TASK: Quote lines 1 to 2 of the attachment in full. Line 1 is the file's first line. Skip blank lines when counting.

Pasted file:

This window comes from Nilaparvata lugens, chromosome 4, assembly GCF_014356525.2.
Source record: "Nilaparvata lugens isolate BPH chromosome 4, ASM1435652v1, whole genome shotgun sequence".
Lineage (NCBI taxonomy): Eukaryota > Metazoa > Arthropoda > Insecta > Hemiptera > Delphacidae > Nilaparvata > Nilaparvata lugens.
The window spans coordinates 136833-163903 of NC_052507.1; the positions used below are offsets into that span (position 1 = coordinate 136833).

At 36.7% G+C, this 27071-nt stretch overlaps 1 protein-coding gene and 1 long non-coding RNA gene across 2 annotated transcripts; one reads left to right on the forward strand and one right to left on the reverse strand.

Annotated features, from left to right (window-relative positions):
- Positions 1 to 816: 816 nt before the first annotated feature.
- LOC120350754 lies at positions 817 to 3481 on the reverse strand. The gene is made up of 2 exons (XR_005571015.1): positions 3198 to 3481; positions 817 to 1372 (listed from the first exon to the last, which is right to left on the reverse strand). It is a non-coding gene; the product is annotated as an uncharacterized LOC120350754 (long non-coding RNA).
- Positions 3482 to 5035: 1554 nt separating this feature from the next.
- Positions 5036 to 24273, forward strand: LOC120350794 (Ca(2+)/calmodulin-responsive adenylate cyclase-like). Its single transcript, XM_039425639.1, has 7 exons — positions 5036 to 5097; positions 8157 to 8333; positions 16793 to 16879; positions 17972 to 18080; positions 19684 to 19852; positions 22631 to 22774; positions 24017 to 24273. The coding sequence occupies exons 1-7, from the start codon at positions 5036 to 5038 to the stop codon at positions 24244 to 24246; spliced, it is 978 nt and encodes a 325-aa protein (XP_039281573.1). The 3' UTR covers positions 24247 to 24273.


This window comes from Nilaparvata lugens, chromosome 4, assembly GCF_014356525.2.
Source record: "Nilaparvata lugens isolate BPH chromosome 4, ASM1435652v1, whole genome shotgun sequence".